You must realise I have been showing how two-faced the DDDA are in regards to this whole Liffey Island, and since the answer was very short I suspect the DDDA answered the question as asked, without any elaboration. Besides, a canal of just surface water from the immediate area will be even worse cesspool wise (tho' less dangerous) than treated grey water.
Why do you think their is no mention of a water feed from the adjacent Royal Canal and the DDDA statement that it will "not be tidal"?

Have you not watched the recent RTE news explain that the Ringsend Sewage Plant is now treating way over capacity (over 18% over I think), and reductions in inputs (other than sewage water) are urgently required? DCC cannot (and will not) allow any more surface water to enter the sewer (as is the case for a huge part of Dublin with its singlebore pipe system), and that is why the DDDA require a "Canal" as a storm surge storage. They call it a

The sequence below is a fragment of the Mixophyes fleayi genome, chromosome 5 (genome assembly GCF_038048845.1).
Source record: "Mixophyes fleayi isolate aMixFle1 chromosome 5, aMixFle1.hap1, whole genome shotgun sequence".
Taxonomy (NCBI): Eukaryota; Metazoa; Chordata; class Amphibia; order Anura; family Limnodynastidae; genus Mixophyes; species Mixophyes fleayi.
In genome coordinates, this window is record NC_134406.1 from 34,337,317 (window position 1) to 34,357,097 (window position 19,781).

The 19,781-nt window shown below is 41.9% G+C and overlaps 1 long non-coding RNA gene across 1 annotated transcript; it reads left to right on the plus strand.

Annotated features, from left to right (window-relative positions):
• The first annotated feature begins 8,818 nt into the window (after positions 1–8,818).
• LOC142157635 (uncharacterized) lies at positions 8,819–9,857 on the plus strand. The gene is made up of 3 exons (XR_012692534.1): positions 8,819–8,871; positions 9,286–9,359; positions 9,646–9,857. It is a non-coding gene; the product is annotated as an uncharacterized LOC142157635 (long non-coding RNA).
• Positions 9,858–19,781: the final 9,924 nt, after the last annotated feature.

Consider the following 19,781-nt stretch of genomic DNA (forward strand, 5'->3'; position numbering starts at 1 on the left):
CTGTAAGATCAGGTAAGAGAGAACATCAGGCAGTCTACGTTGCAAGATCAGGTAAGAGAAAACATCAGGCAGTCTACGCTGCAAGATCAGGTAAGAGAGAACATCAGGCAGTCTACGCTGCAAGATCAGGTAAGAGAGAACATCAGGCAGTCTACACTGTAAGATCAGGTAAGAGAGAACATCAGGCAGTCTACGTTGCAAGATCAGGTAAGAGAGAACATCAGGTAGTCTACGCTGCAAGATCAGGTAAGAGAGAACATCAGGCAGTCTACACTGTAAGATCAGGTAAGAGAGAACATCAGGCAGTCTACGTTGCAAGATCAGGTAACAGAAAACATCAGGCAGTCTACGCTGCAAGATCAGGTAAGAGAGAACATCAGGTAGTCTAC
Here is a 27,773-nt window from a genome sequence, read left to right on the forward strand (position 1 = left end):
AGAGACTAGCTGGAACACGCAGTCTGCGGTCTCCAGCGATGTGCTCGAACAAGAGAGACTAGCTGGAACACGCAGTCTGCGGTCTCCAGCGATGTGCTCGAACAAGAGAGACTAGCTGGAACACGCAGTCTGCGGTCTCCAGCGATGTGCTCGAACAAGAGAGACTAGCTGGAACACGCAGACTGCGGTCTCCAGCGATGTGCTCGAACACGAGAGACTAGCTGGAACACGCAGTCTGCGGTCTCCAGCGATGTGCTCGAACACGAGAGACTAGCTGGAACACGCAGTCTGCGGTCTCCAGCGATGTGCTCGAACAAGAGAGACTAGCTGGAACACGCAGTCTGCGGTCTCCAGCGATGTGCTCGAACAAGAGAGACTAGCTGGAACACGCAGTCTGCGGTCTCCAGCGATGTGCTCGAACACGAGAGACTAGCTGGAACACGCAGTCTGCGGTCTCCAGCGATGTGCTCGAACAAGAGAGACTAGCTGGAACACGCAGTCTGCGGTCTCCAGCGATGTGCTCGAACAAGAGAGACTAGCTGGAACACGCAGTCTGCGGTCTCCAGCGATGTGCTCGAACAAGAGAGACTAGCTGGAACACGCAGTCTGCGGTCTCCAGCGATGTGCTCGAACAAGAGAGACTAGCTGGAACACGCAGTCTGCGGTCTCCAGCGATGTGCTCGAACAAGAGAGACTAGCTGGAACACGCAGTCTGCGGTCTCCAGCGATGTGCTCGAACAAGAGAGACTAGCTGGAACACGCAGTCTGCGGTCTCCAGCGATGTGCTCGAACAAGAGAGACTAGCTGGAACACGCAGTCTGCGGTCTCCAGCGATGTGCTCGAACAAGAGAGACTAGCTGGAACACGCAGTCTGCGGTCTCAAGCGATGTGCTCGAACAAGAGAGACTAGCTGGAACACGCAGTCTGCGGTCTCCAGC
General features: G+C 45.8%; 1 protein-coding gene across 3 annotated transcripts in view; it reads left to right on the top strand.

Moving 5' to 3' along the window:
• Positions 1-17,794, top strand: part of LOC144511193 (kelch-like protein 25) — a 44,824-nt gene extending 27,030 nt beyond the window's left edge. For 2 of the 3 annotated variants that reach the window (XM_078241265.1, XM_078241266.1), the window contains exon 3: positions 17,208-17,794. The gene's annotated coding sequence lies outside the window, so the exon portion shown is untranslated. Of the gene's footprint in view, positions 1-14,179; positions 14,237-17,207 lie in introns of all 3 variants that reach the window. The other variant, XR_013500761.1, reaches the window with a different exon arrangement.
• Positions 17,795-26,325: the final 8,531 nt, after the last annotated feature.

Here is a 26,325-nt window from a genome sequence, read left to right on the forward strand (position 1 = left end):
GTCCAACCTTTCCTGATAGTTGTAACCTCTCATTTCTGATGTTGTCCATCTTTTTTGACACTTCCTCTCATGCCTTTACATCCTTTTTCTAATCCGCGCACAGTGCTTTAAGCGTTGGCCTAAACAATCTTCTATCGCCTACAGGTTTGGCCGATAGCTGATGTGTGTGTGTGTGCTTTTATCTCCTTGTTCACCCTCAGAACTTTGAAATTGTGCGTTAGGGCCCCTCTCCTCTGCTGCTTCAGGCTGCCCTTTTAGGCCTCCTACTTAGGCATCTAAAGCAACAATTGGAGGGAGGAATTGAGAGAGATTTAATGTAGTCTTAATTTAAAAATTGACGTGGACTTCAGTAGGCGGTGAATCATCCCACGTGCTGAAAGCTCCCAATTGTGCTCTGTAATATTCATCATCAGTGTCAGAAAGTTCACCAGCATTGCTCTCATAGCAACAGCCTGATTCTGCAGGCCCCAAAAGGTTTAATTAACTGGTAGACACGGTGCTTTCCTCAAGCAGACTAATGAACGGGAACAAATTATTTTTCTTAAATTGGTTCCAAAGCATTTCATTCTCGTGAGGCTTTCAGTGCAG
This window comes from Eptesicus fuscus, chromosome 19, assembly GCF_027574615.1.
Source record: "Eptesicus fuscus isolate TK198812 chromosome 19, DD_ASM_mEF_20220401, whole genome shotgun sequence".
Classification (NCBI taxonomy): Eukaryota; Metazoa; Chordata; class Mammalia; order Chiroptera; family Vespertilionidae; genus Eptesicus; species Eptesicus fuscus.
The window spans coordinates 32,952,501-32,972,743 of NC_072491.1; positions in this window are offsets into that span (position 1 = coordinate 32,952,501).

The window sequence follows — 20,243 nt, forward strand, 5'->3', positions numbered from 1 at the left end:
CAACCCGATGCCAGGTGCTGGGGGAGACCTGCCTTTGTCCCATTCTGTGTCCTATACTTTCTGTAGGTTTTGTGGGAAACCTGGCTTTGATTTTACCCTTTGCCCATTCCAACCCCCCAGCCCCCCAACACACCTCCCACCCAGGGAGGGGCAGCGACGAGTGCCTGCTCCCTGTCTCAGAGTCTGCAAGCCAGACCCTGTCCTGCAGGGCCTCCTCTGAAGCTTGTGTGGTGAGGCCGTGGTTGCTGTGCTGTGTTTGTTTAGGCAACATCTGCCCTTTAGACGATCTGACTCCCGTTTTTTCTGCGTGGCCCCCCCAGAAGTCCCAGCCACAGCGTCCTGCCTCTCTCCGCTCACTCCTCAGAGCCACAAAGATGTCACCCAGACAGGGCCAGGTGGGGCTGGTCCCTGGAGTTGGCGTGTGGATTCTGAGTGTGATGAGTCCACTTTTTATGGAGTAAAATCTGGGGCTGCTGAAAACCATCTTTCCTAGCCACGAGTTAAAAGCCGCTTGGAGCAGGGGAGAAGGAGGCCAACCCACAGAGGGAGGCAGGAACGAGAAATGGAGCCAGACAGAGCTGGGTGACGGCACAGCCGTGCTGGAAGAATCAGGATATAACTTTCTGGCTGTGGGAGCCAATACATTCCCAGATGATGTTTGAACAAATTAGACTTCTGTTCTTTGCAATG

sustainable urban rainwater drainage facility

Again that is wrong. It would be surface water, a big difference.

I suspect that the Ringsend Wastewater Treatment Plant (not to be confused with sewage) is now also overcapacity considering it also has bad ongoing odour problems.

Rusty! are you hinting that the "Canal" is a good thing? The DDDA haven't even made a Zone 9 for it. They dont even dare think of it as an amenity, and neither should we.

Back to that "Island":
Look at it again this way .... No Canal = no Island ..... noIsland = no excuse to extend out over the Campshires and into the Liffey.... or indeed vice versa.